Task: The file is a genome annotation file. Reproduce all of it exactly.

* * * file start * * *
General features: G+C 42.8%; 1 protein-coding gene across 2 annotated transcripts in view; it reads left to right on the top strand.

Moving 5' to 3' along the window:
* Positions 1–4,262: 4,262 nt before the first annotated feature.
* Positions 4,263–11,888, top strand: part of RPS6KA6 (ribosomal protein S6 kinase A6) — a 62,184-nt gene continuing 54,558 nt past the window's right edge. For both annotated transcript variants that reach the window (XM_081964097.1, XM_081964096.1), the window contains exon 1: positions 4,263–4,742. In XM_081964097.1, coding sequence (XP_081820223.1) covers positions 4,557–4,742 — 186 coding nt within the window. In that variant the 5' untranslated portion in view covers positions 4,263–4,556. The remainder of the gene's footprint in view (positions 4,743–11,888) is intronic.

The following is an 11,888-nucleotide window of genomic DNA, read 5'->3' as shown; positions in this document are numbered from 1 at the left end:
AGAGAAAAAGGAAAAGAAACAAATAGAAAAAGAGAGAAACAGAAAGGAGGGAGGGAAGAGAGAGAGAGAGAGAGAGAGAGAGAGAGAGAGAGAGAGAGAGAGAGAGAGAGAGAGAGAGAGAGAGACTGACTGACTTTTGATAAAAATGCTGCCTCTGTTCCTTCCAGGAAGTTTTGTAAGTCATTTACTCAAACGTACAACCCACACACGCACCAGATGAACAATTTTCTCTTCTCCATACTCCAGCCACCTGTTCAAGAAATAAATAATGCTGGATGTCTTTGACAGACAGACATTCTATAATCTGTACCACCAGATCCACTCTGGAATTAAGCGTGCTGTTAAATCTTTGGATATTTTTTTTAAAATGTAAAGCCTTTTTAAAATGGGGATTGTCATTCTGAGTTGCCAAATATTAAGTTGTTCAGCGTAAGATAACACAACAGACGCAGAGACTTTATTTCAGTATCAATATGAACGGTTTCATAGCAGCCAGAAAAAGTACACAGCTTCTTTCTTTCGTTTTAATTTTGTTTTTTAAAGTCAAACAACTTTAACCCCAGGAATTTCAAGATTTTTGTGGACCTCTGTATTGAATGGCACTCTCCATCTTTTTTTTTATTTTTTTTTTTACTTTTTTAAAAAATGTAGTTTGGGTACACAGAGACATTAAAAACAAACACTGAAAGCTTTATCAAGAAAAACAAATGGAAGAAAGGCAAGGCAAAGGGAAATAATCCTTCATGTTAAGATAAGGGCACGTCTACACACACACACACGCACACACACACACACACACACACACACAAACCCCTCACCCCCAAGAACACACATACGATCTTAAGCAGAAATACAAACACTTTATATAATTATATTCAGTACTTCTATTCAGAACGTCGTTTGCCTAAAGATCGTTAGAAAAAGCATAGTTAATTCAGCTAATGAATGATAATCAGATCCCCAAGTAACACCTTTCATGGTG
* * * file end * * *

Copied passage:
General features: G+C 42.8%; 1 protein-coding gene across 2 annotated transcripts in view; it reads left to right on the top strand.

Moving 5' to 3' along the window:
* Positions 1–4,262: 4,262 nt before the first annotated feature.
* Positions 4,263–11,888, top strand: part of RPS6KA6 (ribosomal protein S6 kinase A6) — a 62,184-nt gene continuing 54,558 nt past the window's right edge. For both annotated transcript variants that reach the window (XM_081964097.1, XM_081964096.1), the window contains exon 1: positions 4,263–4,742. In XM_081964097.1, coding sequence (XP_081820223.1) covers positions 4,557–4,742 — 186 coding nt within the window. In that variant the 5' untranslated portion in view covers positions 4,263–4,556. The remainder of the gene's footprint in view (positions 4,743–11,888) is intronic.

The following is an 11,888-nucleotide window of genomic DNA, read 5'->3' as shown; positions in this document are numbered from 1 at the left end:
AGAGAAAAAGGAAAAGAAACAAATAGAAAAAGAGAGAAACAGAAAGGAGGGAGGGAAGAGAGAGAGAGAGAGAGAGAGAGAGAGAGAGAGAGAGAGAGAGAGAGAGAGAGAGAGAGAGAGAGAGACTGACTGACTTTTGATAAAAATGCTGCCTCTGTTCCTTCCAGGAAGTTTTGTAAGTCATTTACTCAAACGTACAACCCACACACGCACCAGATGAACAATTTTCTCTTCTCCATACTCCAGCCACCTGTTCAAGAAATAAATAATGCTGGATGTCTTTGACAGACAGACATTCTATAATCTGTACCACCAGATCCACTCTGGAATTAAGCGTGCTGTTAAATCTTTGGATATTTTTTTTAAAATGTAAAGCCTTTTTAAAATGGGGATTGTCATTCTGAGTTGCCAAATATTAAGTTGTTCAGCGTAAGATAACACAACAGACGCAGAGACTTTATTTCAGTATCAATATGAACGGTTTCATAGCAGCCAGAAAAAGTACACAGCTTCTTTCTTTCGTTTTAATTTTGTTTTTTAAAGTCAAACAACTTTAACCCCAGGAATTTCAAGATTTTTGTGGACCTCTGTATTGAATGGCACTCTCCATCTTTTTTTTTATTTTTTTTTTTACTTTTTTAAAAAATGTAGTTTGGGTACACAGAGACATTAAAAACAAACACTGAAAGCTTTATCAAGAAAAACAAATGGAAGAAAGGCAAGGCAAAGGGAAATAATCCTTCATGTTAAGATAAGGGCACGTCTACACACACACACACGCACACACACACACACACACACACACACAAACCCCTCACCCCCAAGAACACACATACGATCTTAAGCAGAAATACAAACACTTTATATAATTATATTCAGTACTTCTATTCAGAACGTCGTTTGCCTAAAGATCGTTAGAAAAAGCATAGTTAATTCAGCTAATGAATGATAATCAGATCCCCAAGTAACACCTTTCATGGTG